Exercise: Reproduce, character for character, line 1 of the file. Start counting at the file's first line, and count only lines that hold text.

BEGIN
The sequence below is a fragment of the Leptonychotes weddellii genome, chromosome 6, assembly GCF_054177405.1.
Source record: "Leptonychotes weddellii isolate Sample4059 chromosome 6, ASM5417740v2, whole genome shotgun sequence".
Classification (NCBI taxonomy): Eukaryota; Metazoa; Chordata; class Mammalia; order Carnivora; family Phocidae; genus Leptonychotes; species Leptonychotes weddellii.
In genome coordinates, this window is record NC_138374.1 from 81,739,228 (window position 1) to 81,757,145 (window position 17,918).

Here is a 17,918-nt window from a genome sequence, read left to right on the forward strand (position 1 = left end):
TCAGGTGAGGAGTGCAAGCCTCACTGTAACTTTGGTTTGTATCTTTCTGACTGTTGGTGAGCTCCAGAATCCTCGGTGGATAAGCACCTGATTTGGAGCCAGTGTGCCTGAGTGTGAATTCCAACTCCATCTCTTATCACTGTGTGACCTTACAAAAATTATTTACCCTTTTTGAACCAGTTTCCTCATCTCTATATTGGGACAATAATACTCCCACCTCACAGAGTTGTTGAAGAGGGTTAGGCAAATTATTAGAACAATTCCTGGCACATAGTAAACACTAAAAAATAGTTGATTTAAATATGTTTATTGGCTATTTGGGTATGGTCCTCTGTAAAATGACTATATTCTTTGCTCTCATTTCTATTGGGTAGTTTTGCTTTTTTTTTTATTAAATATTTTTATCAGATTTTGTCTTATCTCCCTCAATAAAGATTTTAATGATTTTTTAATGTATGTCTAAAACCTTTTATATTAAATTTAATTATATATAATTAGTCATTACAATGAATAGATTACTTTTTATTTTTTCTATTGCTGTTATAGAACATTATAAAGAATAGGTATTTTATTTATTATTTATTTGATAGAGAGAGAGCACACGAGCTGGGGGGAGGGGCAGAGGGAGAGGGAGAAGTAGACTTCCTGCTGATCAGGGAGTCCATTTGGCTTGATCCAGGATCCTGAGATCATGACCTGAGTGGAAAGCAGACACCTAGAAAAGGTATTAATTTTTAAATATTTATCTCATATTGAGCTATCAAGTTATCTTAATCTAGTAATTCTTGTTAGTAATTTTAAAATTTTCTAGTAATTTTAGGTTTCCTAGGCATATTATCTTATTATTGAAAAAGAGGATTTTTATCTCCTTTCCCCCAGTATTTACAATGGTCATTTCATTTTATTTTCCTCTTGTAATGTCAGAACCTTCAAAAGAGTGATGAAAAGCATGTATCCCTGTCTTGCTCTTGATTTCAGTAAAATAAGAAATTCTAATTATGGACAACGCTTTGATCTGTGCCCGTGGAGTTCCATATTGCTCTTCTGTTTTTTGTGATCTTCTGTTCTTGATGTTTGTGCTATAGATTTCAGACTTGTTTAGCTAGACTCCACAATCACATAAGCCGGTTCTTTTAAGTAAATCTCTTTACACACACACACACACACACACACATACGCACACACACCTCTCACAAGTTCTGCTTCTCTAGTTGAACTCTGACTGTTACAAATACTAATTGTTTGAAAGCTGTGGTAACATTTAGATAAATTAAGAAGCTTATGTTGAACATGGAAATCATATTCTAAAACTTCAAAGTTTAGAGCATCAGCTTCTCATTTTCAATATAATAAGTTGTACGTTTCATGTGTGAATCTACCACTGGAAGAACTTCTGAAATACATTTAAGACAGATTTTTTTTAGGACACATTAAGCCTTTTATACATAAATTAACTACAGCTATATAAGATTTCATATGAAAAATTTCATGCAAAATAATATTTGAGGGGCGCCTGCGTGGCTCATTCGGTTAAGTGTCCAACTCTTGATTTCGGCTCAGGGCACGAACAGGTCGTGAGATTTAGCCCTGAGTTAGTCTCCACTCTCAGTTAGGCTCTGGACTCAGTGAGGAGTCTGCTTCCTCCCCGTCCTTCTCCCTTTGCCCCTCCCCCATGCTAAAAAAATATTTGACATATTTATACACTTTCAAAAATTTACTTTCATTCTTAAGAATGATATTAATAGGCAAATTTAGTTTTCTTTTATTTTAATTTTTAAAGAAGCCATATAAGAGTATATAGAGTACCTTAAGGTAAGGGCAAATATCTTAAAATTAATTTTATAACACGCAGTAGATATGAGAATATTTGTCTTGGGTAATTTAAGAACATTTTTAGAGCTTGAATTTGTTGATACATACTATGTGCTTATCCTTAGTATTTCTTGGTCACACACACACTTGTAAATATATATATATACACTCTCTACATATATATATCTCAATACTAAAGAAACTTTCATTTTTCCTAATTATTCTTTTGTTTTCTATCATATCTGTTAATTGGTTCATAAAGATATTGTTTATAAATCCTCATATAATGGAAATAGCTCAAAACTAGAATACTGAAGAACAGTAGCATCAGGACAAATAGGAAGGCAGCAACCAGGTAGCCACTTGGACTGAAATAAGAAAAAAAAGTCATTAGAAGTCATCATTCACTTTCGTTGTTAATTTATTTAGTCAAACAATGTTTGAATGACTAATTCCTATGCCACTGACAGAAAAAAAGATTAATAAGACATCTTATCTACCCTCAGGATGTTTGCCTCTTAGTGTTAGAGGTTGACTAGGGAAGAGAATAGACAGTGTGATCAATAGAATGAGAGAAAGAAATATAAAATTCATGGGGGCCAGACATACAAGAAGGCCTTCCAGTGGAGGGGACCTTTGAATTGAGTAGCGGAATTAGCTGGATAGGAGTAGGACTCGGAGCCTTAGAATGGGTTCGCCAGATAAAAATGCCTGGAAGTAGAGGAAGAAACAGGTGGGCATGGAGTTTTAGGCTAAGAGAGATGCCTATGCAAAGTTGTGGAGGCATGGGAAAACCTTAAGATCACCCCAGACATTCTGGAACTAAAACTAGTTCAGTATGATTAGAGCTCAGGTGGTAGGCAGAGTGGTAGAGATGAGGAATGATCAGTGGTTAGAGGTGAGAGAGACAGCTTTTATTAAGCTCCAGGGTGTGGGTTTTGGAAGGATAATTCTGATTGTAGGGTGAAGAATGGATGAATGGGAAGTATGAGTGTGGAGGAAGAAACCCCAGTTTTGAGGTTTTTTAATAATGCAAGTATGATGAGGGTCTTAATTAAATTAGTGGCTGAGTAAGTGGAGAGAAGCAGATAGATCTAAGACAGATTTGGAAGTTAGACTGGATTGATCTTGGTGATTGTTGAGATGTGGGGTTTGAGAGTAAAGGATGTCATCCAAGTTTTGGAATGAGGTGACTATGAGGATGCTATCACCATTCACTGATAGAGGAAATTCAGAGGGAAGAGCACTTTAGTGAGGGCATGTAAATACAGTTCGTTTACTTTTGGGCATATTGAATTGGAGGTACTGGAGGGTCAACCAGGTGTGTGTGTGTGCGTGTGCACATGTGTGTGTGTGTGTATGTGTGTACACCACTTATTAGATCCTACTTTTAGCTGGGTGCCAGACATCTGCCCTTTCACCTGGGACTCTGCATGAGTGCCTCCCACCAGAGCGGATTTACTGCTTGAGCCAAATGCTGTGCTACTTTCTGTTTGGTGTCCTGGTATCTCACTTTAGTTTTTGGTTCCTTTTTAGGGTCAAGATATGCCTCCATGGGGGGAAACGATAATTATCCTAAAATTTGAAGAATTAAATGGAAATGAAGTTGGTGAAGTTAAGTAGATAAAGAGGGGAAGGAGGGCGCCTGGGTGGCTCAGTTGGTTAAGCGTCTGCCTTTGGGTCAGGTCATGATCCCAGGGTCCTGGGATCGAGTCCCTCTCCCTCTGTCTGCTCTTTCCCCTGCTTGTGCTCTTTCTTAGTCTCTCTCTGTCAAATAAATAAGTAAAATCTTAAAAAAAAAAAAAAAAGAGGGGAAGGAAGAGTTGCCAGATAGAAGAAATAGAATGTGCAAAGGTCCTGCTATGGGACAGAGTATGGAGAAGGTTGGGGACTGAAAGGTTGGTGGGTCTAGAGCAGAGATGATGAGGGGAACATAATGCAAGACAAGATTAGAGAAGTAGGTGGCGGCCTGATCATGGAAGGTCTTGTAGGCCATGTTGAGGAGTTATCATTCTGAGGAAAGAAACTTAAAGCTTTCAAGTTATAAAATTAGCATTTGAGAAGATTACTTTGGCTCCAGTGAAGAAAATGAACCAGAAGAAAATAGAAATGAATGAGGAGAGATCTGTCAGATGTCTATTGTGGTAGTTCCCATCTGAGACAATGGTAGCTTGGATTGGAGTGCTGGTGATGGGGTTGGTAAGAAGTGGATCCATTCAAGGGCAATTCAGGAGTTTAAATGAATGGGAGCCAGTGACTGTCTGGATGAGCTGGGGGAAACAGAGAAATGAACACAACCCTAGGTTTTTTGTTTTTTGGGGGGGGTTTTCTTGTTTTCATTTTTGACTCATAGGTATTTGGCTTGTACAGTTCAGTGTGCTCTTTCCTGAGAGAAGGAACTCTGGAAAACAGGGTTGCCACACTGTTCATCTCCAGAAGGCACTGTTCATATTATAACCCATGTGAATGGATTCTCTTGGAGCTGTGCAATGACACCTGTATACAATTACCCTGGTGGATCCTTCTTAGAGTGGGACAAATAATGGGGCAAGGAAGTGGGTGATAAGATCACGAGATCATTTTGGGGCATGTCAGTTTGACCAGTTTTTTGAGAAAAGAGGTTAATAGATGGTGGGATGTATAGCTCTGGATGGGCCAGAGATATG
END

The sequence below is a fragment of the Leptonychotes weddellii genome, chromosome 6, assembly GCF_054177405.1.